Israel on Monday appointed an Arab Muslim to serve as in the country’s highest court as one of four new Supreme Court justices.
It marked the first such appointment for a Muslim. While Israel has appointed Arab Israelis in the past as justices, they have all been Christians.
In another first, the Judicial Appointments Committee also appointed a Jewish woman from Mizrahi descent as one of the four justices. Mizrahi Jews mostly come from Arab, Muslim-majority nations who were persecuted in their home countries after the state of Israel was established.
“The four new justices elected to the Supreme Court are excellent,” Israeli Justice Minister Gideon Sa’ar said, according to the Times of Israel.
“They were selected according to the three criteria I set: excellence, balance and diversity. A variety of opinions, genders and ethnic backgrounds,” he continued. “I am responsible for this vital system. I have not received and will not receive grades or dictates from extremist or opposition parties.
“Most people understand that the justice system needs repair and not destruction, and appreciate the commitment to preserving Israel as a Jewish and democratic state.”
The committee was headed by Sa’ar, from the rightwing New Hope party, and includes Interior Minister Ayelet Shaked, who is considered right-wing and serves in Israeli Prime Minister Naftali Bennett’s rightwing Yamina party. The rest of the committee range from center to liberal.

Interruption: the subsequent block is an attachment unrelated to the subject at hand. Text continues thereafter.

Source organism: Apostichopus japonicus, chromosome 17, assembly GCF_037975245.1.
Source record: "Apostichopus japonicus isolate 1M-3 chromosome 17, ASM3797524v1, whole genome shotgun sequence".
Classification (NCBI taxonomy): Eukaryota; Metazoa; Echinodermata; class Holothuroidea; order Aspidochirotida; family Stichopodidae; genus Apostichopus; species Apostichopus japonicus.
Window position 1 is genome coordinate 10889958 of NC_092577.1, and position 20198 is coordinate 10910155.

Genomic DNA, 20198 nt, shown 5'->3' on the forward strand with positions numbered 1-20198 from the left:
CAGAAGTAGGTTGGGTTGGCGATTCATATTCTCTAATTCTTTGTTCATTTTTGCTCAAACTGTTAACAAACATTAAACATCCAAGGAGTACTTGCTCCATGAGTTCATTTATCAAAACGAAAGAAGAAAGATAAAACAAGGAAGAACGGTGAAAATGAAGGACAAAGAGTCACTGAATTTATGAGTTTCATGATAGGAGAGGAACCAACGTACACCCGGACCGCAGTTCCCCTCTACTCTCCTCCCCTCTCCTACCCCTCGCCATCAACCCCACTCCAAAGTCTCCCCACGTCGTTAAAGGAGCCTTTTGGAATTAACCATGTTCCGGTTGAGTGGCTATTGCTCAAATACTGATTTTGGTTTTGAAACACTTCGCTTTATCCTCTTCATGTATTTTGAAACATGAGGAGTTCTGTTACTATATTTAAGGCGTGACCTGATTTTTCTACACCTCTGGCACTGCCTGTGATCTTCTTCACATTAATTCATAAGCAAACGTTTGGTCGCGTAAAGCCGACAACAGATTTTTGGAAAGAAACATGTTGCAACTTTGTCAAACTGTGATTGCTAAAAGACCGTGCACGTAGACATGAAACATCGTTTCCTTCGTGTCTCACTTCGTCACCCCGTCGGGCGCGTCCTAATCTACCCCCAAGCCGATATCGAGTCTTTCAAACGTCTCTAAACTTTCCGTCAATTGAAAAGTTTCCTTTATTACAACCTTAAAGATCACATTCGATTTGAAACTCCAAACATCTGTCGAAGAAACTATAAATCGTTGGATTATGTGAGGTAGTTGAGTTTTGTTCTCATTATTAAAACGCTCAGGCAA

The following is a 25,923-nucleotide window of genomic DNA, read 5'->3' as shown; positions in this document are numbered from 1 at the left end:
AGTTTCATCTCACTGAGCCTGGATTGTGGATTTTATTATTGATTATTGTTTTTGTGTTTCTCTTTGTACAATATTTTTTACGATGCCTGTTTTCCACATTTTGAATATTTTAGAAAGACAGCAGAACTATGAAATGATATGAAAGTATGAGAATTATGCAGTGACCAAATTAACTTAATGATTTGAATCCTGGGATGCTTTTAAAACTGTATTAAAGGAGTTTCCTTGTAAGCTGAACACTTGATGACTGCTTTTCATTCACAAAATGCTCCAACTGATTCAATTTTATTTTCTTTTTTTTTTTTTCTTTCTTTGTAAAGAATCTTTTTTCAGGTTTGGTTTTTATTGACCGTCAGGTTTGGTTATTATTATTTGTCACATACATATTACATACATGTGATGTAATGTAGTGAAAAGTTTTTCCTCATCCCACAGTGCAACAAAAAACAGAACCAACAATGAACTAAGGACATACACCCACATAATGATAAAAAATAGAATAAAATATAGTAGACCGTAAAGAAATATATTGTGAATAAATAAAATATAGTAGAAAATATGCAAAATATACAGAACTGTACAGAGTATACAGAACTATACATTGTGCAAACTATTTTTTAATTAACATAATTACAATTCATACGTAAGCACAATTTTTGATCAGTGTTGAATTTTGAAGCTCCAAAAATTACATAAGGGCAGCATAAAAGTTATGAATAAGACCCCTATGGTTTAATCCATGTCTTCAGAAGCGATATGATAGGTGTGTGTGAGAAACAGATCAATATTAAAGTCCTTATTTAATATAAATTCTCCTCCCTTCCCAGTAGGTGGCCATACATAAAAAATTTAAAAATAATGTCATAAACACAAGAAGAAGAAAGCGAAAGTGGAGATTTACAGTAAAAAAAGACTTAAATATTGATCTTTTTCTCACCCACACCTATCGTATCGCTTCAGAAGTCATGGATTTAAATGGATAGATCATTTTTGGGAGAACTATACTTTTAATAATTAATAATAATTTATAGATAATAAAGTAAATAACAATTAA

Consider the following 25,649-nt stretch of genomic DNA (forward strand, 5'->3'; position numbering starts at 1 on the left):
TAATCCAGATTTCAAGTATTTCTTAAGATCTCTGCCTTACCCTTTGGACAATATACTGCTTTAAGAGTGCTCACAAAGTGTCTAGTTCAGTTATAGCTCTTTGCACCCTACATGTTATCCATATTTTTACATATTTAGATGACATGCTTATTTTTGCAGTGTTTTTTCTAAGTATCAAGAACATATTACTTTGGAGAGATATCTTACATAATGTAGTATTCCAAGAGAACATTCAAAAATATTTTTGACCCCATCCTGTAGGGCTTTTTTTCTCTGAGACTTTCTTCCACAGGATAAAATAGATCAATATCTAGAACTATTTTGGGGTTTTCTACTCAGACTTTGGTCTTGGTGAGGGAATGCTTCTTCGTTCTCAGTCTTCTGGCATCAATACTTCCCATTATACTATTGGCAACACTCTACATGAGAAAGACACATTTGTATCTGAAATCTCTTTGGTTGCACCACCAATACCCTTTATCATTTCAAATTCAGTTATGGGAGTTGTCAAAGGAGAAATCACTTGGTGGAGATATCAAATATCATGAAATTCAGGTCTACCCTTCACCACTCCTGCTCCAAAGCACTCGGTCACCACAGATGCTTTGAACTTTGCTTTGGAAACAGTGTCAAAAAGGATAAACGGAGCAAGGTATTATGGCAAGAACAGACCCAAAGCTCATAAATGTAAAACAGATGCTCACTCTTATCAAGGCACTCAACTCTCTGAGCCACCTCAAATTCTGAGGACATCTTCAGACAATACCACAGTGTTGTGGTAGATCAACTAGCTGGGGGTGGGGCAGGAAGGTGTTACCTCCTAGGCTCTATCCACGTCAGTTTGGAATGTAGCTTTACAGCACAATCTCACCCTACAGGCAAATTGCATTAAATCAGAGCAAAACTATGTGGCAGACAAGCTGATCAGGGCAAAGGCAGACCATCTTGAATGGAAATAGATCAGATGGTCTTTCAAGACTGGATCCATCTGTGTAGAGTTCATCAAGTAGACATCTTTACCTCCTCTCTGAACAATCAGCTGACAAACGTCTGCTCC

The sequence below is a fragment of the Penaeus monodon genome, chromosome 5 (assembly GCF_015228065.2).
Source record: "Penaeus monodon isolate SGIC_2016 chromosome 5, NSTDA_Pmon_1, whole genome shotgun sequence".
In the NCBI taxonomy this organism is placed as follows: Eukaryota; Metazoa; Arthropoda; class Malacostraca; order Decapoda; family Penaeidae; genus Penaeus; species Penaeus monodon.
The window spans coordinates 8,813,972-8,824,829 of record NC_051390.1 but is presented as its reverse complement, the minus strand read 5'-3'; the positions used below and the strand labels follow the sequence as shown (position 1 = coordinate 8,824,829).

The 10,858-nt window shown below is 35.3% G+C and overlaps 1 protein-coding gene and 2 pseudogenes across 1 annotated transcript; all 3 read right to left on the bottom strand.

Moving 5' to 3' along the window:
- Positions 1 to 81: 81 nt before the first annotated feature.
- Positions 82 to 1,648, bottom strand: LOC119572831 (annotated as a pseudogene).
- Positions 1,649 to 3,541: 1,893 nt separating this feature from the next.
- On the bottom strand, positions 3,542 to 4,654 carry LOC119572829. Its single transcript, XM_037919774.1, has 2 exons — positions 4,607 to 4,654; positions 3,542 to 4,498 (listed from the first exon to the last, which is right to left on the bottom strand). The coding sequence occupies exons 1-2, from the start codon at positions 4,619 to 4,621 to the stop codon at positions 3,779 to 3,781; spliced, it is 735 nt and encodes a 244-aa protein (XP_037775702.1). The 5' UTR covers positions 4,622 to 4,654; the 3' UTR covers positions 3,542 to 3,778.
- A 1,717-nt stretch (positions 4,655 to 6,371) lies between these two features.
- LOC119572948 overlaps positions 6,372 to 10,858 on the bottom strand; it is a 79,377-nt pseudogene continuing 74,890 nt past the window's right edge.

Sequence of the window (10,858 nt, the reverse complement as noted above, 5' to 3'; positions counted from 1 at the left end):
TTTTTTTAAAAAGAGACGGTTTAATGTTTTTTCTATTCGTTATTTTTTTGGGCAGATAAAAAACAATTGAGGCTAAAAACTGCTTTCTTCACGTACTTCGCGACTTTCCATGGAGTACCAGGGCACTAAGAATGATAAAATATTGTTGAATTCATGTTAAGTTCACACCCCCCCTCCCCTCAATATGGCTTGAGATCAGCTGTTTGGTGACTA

Shaked, however, abstained from voting for Kabub, saying she would have chosen different judges.
Judge Khaled Kabub, 63, currently serves as vice president of the Tel Aviv District Court.
According to the Times of Israel, his most famous ruling was the 2016 conviction of former billionaire Nochi Dankner for manipulating shares in his company.
The news of his appointment as the highest judge in the land comes weeks after Amnesty International accused Israel of being an apartheid state.
Also on Tuesday, Amnesty’s own Israel director came out in staunch opposition of the accusation, saying it was a “punch in the gut” that was making things worse.
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